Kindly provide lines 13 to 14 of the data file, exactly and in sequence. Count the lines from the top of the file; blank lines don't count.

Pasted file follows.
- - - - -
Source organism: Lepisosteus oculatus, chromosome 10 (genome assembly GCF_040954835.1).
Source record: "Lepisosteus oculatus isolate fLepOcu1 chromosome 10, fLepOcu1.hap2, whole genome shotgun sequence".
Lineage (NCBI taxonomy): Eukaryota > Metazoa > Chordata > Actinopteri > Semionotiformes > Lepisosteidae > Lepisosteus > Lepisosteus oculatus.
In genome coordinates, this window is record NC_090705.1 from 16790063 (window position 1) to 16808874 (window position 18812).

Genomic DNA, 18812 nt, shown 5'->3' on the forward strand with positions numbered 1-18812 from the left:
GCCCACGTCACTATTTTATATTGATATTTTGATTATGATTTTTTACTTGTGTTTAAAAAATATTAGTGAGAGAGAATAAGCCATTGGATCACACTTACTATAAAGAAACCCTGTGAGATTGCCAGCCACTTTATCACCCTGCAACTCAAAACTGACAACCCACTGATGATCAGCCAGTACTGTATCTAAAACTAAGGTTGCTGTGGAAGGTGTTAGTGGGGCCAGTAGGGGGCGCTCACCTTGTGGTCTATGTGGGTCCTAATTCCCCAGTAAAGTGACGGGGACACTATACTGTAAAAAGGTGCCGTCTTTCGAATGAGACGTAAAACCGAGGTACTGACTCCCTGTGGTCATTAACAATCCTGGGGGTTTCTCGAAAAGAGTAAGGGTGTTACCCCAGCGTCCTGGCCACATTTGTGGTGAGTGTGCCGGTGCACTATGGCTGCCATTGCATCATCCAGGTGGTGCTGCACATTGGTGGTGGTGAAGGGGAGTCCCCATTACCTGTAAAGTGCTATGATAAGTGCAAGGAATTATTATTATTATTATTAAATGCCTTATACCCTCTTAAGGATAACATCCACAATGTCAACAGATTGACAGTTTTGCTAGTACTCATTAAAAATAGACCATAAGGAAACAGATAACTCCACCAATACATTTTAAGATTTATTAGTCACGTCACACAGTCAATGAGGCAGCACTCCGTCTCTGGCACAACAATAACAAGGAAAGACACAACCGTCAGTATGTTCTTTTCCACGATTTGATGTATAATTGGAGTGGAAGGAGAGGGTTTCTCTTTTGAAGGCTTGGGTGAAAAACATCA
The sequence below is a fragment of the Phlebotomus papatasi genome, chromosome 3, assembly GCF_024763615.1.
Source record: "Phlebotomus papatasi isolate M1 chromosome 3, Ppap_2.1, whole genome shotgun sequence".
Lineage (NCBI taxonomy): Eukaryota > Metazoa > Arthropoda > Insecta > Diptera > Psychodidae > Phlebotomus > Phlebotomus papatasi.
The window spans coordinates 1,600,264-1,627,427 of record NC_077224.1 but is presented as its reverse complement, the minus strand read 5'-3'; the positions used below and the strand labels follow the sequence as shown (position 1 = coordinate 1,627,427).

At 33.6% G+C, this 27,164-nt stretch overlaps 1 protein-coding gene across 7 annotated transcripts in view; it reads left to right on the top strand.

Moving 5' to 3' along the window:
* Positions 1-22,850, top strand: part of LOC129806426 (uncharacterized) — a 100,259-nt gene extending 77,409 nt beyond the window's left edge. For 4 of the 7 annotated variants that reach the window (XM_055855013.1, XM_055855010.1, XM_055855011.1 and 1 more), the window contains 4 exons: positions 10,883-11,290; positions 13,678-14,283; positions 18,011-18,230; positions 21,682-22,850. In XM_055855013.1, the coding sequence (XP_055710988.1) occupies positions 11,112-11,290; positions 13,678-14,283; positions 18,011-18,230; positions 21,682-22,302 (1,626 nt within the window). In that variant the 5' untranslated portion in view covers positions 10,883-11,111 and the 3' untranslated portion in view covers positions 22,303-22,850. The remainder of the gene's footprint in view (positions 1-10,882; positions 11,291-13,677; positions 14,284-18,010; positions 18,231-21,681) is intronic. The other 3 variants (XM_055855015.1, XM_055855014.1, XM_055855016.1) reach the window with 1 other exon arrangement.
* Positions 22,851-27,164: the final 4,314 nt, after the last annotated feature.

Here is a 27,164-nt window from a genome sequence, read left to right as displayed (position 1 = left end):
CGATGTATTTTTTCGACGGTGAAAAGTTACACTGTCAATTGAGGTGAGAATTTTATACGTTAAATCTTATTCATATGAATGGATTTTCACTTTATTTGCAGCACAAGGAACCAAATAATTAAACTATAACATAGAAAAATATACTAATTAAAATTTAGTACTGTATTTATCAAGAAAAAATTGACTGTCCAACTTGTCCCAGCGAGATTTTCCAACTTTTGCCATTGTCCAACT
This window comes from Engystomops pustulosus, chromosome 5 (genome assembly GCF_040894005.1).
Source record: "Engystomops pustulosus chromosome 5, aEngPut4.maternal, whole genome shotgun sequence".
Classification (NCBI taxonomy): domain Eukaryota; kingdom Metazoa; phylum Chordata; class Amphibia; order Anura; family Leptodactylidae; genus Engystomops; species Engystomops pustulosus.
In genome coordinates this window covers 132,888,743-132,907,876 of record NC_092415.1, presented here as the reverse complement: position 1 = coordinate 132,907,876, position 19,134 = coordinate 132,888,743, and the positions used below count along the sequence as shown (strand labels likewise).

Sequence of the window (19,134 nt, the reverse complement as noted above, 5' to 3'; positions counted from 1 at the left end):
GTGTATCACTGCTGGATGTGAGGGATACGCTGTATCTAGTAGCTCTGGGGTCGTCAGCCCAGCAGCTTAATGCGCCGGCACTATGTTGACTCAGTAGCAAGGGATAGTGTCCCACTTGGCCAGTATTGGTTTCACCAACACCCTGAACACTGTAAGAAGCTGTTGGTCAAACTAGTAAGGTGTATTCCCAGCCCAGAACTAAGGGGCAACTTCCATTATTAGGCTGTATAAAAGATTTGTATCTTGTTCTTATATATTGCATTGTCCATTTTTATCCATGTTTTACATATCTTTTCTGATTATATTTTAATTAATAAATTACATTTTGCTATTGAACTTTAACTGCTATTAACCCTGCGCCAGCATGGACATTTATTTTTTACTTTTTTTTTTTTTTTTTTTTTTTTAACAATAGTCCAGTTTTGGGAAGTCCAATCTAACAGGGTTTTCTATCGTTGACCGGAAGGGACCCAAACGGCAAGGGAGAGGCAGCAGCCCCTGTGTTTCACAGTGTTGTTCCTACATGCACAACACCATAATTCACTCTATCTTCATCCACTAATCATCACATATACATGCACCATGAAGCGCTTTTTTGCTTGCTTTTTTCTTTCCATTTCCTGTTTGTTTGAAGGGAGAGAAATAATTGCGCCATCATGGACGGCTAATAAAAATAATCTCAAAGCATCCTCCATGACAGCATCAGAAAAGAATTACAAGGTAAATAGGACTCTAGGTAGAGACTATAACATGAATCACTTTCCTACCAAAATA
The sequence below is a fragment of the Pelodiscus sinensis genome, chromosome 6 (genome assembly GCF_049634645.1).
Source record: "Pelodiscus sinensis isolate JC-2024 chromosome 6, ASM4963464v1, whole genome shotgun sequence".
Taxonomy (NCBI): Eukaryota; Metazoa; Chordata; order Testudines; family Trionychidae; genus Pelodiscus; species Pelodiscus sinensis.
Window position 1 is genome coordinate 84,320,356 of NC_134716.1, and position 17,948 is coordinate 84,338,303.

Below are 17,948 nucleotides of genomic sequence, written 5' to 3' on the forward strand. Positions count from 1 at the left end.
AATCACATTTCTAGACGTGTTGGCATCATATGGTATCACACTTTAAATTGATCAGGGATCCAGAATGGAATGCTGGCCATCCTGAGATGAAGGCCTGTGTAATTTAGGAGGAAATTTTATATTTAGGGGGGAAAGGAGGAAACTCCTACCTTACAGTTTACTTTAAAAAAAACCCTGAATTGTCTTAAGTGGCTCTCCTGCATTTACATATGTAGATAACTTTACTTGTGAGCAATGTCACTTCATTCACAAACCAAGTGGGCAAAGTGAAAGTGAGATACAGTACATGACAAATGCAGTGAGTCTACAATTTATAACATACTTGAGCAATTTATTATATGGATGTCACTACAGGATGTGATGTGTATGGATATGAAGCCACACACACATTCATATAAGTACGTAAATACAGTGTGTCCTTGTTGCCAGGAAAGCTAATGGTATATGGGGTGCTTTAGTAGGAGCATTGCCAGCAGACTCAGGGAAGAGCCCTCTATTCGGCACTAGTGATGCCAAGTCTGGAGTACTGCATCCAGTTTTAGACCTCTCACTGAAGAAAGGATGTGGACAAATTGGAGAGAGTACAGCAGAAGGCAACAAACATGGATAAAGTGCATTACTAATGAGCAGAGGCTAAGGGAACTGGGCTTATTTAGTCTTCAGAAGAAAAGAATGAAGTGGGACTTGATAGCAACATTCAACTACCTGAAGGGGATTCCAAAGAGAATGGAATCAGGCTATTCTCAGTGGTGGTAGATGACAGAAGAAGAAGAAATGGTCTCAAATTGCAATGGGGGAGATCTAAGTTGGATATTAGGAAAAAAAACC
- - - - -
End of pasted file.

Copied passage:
* Positions 1-22,850, top strand: part of LOC129806426 (uncharacterized) — a 100,259-nt gene extending 77,409 nt beyond the window's left edge. For 4 of the 7 annotated variants that reach the window (XM_055855013.1, XM_055855010.1, XM_055855011.1 and 1 more), the window contains 4 exons: positions 10,883-11,290; positions 13,678-14,283; positions 18,011-18,230; positions 21,682-22,850. In XM_055855013.1, the coding sequence (XP_055710988.1) occupies positions 11,112-11,290; positions 13,678-14,283; positions 18,011-18,230; positions 21,682-22,302 (1,626 nt within the window). In that variant the 5' untranslated portion in view covers positions 10,883-11,111 and the 3' untranslated portion in view covers positions 22,303-22,850. The remainder of the gene's footprint in view (positions 1-10,882; positions 11,291-13,677; positions 14,284-18,010; positions 18,231-21,681) is intronic. The other 3 variants (XM_055855015.1, XM_055855014.1, XM_055855016.1) reach the window with 1 other exon arrangement.
* Positions 22,851-27,164: the final 4,314 nt, after the last annotated feature.